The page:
Morning Markets

The overnight grains show surprisingly little change this morning, with corn, beans and wheat down only fractions. I'd expect them to work lower than that as the session wears on, given the firm dollar and weaker crude this morning.

The dollar is higher after the release of the minutes of the Fed's latest meeting point to asset sales in the very near future.

The pound is under pressure (nothing new there then), falling below 1.56 against the greenback, after UK public finance data for last month turned out to be much worse than expected.

South American crops seem to be just about made. The Argy Ag Ministry said that corn production there will come in at 19-21 MMT, well above the USDA's latest effort (nothing new there either).

There is a bit of a question mark over soybean production in Brazil, certainly the crop is going to be record large, for now it's a case of exactly how large? With most official estimates in the 66-68 MMT region, I would tend to side with one or two of the other private reports suggesting that 64 MMT might be nearer the mark.

Either way it's an enormous crop, which makes the logistics of physically transporting it to where it needs to be a major headache. There are also problems for corn, with storage in very short supply. So despite the size of the crops down there, there has to be a fairly major question mark over quality.

With beans and corn getting harvested in the midst of heavy rains, coupled with the lack of proper storage facilities, there could be some significant quality issues down the line.

Strategie Grains say that the EU-27 will produce 134.7 MMT of soft wheat in 2010, that's nearly 5 MMT more than last season, and less than 4% away from 2008's all time record soft wheat output of 140 MMT. All wheat production will come in at 143.5 MMT this year they say, compared to 138 MMT in 2009.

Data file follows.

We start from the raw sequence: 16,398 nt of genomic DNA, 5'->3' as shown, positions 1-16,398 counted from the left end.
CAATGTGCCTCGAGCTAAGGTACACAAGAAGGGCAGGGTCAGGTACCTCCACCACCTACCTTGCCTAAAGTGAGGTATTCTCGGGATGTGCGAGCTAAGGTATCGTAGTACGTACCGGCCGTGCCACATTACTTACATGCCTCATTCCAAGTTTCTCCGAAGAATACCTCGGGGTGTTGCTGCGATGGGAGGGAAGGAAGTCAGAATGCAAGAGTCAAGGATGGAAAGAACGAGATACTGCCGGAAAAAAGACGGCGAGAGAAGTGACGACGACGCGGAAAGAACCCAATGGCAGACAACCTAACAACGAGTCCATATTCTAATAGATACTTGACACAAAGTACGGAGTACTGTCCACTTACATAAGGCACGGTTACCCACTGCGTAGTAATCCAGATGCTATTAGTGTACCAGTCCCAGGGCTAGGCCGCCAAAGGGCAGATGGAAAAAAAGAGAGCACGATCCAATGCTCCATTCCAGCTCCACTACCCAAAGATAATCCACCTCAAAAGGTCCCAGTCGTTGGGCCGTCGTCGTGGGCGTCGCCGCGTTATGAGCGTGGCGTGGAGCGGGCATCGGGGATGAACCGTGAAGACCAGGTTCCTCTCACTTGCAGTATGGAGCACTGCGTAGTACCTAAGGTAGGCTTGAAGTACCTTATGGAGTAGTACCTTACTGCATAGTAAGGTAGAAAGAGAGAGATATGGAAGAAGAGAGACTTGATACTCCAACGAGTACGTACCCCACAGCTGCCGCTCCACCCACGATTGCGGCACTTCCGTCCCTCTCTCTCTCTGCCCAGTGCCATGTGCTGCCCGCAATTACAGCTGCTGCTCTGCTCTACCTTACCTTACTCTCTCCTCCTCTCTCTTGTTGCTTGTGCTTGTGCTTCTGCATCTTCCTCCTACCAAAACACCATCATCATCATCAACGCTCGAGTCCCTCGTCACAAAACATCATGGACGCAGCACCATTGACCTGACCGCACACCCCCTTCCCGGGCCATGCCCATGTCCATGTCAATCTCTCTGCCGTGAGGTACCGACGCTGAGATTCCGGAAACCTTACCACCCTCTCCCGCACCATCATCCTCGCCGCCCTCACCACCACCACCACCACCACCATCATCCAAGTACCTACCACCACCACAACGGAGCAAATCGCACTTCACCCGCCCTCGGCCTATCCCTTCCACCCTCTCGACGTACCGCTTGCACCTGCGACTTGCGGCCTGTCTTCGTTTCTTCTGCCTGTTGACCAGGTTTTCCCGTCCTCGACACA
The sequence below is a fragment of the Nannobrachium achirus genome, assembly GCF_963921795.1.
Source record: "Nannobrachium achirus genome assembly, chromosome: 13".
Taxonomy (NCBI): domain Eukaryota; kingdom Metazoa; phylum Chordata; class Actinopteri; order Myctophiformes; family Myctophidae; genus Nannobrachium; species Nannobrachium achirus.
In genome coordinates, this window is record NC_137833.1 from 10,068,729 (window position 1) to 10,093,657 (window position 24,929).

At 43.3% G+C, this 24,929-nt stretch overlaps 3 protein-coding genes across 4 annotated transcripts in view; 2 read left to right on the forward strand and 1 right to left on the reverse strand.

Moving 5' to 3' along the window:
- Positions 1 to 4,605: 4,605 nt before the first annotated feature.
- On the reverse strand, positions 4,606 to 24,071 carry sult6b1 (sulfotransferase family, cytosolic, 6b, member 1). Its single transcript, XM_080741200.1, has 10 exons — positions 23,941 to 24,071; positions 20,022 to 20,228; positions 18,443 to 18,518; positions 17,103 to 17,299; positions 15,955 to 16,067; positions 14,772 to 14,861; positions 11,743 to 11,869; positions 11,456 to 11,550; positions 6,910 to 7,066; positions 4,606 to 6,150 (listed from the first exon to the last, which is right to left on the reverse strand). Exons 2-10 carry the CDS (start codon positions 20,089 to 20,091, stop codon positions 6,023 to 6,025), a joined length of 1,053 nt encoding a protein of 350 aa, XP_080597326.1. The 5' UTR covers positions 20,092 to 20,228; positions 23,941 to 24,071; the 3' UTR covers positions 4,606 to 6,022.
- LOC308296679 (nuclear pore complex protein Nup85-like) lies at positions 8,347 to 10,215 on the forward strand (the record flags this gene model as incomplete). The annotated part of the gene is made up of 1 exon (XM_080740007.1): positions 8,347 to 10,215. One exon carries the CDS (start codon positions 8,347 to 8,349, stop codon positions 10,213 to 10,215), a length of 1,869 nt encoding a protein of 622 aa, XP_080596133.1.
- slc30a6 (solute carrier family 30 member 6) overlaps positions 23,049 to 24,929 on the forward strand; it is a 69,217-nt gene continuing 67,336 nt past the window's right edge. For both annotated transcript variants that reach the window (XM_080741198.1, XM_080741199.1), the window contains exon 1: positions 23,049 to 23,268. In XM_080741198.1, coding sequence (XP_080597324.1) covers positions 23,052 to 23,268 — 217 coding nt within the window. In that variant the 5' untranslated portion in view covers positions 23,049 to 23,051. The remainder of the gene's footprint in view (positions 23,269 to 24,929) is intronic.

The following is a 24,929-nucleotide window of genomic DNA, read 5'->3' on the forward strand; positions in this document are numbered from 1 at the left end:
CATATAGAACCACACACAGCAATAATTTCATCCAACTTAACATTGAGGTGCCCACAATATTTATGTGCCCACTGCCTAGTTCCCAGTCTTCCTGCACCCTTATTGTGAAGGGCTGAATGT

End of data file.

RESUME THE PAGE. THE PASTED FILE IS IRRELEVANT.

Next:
"Severe drought in China’s leading corn producing areas may jeopardize the new crop, due to be planted in the spring. A 6-7 inch moisture deficit built up in Jilin, Hebei, Liaoning and Inner Mongolia late in the summer and fall," says Gail Martell of Martell Crop Projections.

That could impact on corn production later this year, and that could be interesting if it subsequently transpires that official Chinese corn crop estimates for 2009 were in fact wildly overestimated, which many believe was the case.

Kazakhstan is wasting no time forging relationships with potential grain customers in the Far East. The country recently agreed a deal with China to construct a grain terminal on the border of the two countries, and transship grain to SE Asia via the Chinese rail network. The Kazakhs are said to be in talks to supply South Korea, and even Japan with wheat later in the year.

Bring it on, the more Kazah wheat that travels east rather than west the better I'd say.

Crude oil is a little weaker this morning, down 66c at USD76.67/barrel ahead of the US Energy Information Administration's release of it's weekly stocks data later this afternoon. inventories are seen rising 1.5-2.2 million barrels.